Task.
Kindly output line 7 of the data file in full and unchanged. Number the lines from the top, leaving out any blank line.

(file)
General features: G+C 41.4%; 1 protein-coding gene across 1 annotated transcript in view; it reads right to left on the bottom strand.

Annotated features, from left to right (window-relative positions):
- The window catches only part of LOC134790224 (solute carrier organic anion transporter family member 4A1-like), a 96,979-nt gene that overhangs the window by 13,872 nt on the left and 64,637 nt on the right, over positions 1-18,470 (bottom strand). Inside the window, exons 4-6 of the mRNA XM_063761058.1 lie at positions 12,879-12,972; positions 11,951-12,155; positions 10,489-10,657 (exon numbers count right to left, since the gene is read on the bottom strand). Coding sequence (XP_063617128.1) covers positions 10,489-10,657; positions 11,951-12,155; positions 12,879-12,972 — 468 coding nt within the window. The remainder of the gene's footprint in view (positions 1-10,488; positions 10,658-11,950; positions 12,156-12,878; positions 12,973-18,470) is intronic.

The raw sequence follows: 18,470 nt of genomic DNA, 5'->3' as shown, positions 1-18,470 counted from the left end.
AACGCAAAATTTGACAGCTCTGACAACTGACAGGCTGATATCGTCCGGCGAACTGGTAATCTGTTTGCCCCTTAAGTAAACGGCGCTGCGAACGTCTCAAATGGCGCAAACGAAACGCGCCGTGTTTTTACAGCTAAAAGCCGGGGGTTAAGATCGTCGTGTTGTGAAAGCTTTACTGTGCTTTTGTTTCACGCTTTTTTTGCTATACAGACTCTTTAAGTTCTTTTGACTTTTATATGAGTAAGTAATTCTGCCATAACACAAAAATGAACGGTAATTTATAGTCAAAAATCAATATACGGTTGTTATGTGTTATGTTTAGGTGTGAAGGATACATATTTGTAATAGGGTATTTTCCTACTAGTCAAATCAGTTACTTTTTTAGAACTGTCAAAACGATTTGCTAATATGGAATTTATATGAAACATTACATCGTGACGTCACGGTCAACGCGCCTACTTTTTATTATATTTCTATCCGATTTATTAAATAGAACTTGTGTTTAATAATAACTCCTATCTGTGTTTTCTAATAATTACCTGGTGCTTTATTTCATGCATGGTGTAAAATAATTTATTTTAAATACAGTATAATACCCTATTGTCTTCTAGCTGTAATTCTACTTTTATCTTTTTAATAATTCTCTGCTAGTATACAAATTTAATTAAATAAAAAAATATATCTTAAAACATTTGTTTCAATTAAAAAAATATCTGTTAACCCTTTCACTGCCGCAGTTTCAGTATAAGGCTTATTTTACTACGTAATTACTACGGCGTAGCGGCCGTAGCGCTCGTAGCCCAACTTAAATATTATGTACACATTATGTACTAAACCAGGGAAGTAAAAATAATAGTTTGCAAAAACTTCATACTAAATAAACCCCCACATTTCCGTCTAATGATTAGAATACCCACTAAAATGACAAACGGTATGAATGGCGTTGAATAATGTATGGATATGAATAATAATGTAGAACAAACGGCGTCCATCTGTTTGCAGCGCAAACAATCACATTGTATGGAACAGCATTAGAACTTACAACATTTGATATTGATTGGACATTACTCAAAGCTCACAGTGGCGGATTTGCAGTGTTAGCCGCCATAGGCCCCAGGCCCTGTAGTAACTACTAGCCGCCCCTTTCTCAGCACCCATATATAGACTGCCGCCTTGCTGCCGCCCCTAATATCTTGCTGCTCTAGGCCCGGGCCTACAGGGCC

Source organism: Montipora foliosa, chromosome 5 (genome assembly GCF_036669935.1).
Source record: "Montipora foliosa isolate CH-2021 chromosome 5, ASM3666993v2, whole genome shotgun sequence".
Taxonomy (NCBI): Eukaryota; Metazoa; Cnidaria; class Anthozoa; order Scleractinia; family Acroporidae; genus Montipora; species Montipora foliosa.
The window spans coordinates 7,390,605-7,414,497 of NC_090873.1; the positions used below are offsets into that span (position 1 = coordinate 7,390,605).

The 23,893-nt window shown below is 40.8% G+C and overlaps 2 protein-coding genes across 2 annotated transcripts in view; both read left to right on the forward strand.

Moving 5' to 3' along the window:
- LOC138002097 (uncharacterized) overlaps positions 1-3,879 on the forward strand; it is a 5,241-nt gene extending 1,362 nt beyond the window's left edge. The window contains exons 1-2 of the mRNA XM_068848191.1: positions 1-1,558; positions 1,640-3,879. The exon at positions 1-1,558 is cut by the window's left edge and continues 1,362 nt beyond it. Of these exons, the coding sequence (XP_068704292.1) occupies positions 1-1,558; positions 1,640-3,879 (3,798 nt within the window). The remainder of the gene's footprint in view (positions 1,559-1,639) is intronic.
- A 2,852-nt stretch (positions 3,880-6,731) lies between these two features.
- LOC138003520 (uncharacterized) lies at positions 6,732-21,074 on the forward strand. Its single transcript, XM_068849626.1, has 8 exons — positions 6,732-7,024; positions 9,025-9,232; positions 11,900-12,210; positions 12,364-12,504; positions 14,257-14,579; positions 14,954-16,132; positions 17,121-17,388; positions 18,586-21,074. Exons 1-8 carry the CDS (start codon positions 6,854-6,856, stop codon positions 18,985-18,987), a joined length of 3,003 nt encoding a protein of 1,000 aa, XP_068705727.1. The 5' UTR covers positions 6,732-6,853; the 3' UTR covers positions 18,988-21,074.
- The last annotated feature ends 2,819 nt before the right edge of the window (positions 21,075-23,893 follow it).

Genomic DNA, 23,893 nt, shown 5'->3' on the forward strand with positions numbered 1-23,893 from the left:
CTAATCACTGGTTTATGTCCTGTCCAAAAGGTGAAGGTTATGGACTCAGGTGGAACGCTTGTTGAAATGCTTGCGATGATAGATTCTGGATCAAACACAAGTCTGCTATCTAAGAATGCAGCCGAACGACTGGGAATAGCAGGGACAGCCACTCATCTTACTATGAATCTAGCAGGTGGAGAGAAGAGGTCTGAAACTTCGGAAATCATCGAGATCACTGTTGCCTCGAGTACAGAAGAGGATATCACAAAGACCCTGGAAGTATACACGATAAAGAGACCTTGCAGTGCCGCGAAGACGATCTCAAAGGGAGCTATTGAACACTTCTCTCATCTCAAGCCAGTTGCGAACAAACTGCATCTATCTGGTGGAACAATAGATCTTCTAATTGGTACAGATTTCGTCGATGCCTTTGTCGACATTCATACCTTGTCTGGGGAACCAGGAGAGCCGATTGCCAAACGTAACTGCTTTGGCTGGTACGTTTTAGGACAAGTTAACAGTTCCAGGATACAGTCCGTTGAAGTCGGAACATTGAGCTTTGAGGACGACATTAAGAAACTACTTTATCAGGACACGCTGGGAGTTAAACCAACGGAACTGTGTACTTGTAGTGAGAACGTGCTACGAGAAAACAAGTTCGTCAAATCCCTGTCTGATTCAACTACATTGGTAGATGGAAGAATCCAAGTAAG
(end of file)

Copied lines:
Source record: "Montipora foliosa isolate CH-2021 chromosome 5, ASM3666993v2, whole genome shotgun sequence".